Items of interest from this issue (which aren't online) include:

Eleni Asouti, "Wood charcoal from Santorini (Thera): new evidence for climate, vegetation and timber imports in the Aegean bronze age."

Steven Chrisomalis, "The Egyptian origin of the Greek alphabetic numerals."

Online, we can read:

Robin Osbourne, "Getting history from Greek archaeology -- some way to go"

  • A review of Michael Cosmopoulos, Greek mysteries: the archaeology and ritual of ancient Greek secret cults; Judith Barringer, The hunt in ancient Greece; and Richard Neer, Style and politics in Athenian vase-painting: the craft of democracy, ca 530-460 BCE



::Thursday, September 11, 2003 7:26:46 PM::
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TTT: 9/11

I just remembered this one as I was driving home ... Back in 2001 Classicist Janice Siegel put up a September 11 Memorial page at her Dr. J. Classics site. It's still up and definitely worth a visit today ...

::Thursday, September 11, 2003 7:18:35 PM::
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First, the corrigenda ... in my roundup of blogs dealing with the ancient world, I referred to the owner of Classics in Contemporary Culture -- Mischa Hooker -- as a "she". He is, in fact, a he, for which I apologize.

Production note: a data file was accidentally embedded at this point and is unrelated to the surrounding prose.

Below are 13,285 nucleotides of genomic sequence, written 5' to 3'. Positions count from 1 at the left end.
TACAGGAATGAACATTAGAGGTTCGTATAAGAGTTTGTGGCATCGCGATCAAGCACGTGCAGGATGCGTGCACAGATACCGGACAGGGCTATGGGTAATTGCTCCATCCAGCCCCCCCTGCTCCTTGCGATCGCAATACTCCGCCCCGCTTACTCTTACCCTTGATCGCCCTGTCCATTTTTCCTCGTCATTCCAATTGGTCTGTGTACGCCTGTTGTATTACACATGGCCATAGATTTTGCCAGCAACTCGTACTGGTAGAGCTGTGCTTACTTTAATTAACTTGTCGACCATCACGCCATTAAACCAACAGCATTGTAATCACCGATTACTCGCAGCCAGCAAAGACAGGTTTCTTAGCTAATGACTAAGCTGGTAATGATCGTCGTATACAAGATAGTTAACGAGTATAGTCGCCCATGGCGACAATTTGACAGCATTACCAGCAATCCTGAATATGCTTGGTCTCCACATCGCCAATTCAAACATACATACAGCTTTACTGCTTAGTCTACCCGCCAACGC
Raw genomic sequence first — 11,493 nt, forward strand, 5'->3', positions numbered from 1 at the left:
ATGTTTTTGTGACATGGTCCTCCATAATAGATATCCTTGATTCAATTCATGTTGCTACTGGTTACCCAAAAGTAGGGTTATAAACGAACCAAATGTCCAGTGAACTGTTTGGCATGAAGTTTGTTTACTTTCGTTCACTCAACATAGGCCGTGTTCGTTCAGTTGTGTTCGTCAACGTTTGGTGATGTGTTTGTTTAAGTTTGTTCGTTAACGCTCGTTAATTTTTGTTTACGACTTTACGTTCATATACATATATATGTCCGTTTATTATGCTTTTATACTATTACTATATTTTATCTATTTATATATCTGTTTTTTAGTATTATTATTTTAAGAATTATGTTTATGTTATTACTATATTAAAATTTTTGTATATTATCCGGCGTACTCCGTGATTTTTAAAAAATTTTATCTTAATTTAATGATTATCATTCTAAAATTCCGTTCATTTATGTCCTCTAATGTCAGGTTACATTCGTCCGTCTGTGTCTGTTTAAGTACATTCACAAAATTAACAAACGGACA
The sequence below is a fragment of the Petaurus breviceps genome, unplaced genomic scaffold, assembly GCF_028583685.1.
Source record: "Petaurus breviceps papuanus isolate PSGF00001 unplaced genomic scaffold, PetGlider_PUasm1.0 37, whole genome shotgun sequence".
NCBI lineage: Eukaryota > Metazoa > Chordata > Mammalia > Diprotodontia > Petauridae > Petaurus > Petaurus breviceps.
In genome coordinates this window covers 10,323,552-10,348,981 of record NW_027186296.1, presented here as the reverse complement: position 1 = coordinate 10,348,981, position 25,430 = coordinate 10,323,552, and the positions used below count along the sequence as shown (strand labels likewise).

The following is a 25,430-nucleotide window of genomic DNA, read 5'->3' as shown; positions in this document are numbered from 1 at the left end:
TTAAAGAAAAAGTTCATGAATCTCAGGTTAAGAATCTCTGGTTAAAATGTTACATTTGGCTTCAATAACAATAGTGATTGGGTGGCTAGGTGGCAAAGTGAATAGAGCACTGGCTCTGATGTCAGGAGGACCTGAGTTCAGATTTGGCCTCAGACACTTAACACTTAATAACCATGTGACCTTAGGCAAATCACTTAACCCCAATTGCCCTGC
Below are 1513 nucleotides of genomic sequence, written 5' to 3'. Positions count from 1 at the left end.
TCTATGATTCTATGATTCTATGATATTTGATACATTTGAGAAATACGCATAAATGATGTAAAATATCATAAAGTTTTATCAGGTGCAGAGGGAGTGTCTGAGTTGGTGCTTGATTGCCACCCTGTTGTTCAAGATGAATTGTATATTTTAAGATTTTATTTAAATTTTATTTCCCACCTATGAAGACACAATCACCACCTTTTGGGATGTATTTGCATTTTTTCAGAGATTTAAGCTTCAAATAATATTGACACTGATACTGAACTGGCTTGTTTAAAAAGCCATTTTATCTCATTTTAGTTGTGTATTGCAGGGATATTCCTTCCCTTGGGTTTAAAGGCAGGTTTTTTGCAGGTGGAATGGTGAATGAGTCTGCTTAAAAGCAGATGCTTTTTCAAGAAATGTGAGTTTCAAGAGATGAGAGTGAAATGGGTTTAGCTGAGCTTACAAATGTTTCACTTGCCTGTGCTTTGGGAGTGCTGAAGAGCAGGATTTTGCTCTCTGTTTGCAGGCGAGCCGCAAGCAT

MH also informed me, interestingly enough, that he is Canadian. Anders Bell of Phluzein confirmed similiter in his blog. Add to that and, of course, rogueclassicism, and we seem to have another Canadian Conspiracy going on. Hmmm ...

::Thursday, September 11, 2003 7:01:33 PM::
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ante diem iii idus septembres

  • ludi Romani (day 7)

::Thursday, September 11, 2003 5:59:11 AM::
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NUNTII: Remembering September 11 in the Guardian

I know that the world of Classics comprises people from across the political spectrum, but I think I'm not the only one on that spectrum who would find the following allusion to events in ancient Rome as a somewhat tasteless analogy to attach to piece reflecting on September 11, even indirectly:

But it needs more able, less ideologically-warped people in charge. Donald Rumsfeld, Paul Wolfowitz and Condoleezza Rice, whose judgments have repeatedly proved unsound, should be dismissed. And if matters have not greatly improved by this day next year, Mr Bush should decline to seek a second term. As a more eminent republican, Cicero, might have told this discredited, distrusted crew: "Among us you can dwell no longer."